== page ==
Why You Should Not Be Buying Organic

Why You Should Not Be Buying Organic

Writer, Parker Zhang

If you’re all about saving the planet, maybe abstain from organic. Because you’re actively hurting it.

Now I know this is controversial. Organic is seen as pure, traditional and it brings a sense of common sense. When you buy organic, you feel that you are rebelling against synthetic fertilizers that poison our water sources. You feel that you’re eating more healthily.

But that’s a façade.

In fact, you would have to eat thousands of non-organic servings each day to feel adverse effects. There is little difference between the nutritional content of organic and not.

Farming practices used to cultivate organic products are extremely backward, they limit the overall production of food. When advanced fertilizers aren’t used, crop yields dwindle. An area that could once produce 400 bananas can now only produce 300. This of course leads to food scarcity, driving prices up.

While we can enjoy our $5 organic avocado toasts, those less well-off struggle to access necessities. The development of modern agricultural practices has led to more production, allowing for more mouths to be fed.

It is a sad truth. To sustain the human race, we must so at the expense of the environment. This encounters the ethical dilemma: Do we value human life at the expense of everything else?


We don’t give in to either side. When the cards are stacked against us, we flip the table (Frank Underwood Reference)


We should not purchase organic, but we can’t idly stand by while chemicals are flowing in our rivers.



1.Converting Organic fields to the average efficient farm can further increase crop yields.

By getting rid of organic farms, we can reduce our carbon footprint. Studies have found that organic farming produces 40 percent less than modern farming practices. Another harm that organic farming produces is the decreased biomass and soil erosion. As one farms an area more and more the production yield and quality declines. Because organic farmers are banned from using modern farming techniques, the soil continues to degrade. By converting the approximately 32.2 million hectares of backwater farmland, new living areas and more effective practices will flourish. It will be easier to sustain the global population and our carbon footprint will decrease. Consequently, food prices may drop and the cost of living may slightly be easier.

2.Supporting the research of new vegetable and fruit variants

Now that might sound scary. Changing the DNA of the food we eat? Isn’t that completely evil? It sounds like robots are creating what we are eating. But honestly, that isn’t the case.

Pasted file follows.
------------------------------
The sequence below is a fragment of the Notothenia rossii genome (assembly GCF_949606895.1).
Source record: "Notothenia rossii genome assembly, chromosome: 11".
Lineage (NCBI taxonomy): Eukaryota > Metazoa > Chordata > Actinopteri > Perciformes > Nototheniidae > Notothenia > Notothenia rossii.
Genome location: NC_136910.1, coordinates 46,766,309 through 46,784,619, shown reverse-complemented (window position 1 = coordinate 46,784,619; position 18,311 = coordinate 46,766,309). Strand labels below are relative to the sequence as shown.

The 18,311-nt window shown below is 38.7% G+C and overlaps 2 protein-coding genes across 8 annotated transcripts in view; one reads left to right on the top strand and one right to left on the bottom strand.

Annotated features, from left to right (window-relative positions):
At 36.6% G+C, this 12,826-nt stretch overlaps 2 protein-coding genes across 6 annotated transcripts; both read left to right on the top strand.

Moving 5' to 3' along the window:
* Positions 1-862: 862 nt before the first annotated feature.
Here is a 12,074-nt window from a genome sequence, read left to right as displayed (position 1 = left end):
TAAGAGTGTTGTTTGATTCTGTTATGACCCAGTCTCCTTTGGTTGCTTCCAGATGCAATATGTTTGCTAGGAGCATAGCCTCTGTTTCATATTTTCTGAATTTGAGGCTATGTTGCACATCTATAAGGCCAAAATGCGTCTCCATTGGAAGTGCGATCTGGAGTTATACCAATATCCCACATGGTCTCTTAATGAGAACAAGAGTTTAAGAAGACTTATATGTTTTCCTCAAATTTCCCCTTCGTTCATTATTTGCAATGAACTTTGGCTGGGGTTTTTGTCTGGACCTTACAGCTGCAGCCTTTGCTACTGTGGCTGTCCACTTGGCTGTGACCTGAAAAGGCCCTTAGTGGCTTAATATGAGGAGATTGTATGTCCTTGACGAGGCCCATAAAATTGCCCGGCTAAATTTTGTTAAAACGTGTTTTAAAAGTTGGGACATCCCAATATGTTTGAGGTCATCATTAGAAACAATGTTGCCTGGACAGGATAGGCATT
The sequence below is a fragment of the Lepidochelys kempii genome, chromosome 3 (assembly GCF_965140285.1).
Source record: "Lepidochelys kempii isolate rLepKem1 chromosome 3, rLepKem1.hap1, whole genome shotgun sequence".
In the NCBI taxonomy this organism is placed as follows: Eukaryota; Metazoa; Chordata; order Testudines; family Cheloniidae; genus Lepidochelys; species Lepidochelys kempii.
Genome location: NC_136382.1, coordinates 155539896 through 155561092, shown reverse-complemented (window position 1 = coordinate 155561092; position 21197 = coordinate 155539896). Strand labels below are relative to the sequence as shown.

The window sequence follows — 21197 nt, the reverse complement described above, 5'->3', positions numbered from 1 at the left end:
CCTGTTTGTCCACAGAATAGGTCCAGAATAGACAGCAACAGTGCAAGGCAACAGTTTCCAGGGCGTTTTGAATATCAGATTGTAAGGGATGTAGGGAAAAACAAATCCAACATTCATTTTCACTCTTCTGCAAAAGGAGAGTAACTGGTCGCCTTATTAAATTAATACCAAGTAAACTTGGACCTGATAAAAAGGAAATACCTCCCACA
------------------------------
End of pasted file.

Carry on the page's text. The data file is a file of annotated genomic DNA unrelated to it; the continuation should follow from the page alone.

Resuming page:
Have you gone into a grocery store and gone to the apples? Chances are you walked past a GMO food product. There are so many apple variants. New ones are being created right now! Some to be more insect resistant. Sweeter. Crunchier. There are many more produce that follow the trend of genetically engineered apples.

While companies brand themselves as tamper-free. Completely pure. The only way we are going to sustain the 9 billion people expected to be on this earth, is through innovation. Consumable innovation.

Variants that allow for greater crop yields, without chemicals. Variants that don’t harm the ecosystem as much. Variants that can be planted more densely. Climate resistant variants.

The stamps that say “GMO-free”. Well, while they haven’t been genetically tampered with, they may have used chemical fertilizers. This game of constant labelling this healthy, not healthy, does not answer the important question – is this sustainable?


And no. These aren’t harmful. New variants undergo numerous food and drug safety test and verifications before they are allowed to be sold commercially. Check the FDA for their list of approved produce if you’re really scared.

3. Advocating for the widespread use of cleaner fertilizers

There’s not much you can do about this. As this isn’t a hot button election issue it won’t receive much attention. What you can do is when buying at a farmer’s market ask the seller what type of fertilizer they use, talk to them about some cleaner options you’ve heard about. When the time comes to purchase fertilizer for your lawn and home garden, check the labels. Research whether the ingredients in the soil and fertilizer have negative impacts on runoff water.

I know that trends of eating healthy and abiding by humanity-approved labels seem like you’re doing your part, but you’re not. While you have a placebo feeling of healthy eating, or maybe you feel good when buying organic -please don’t. The way to do your part is to not buy organic, rather buy ethical, and sustainable. Continue to buy Fairtrade, continue to frequent stores that sell ethically sourced produce. But that does not mean organic.




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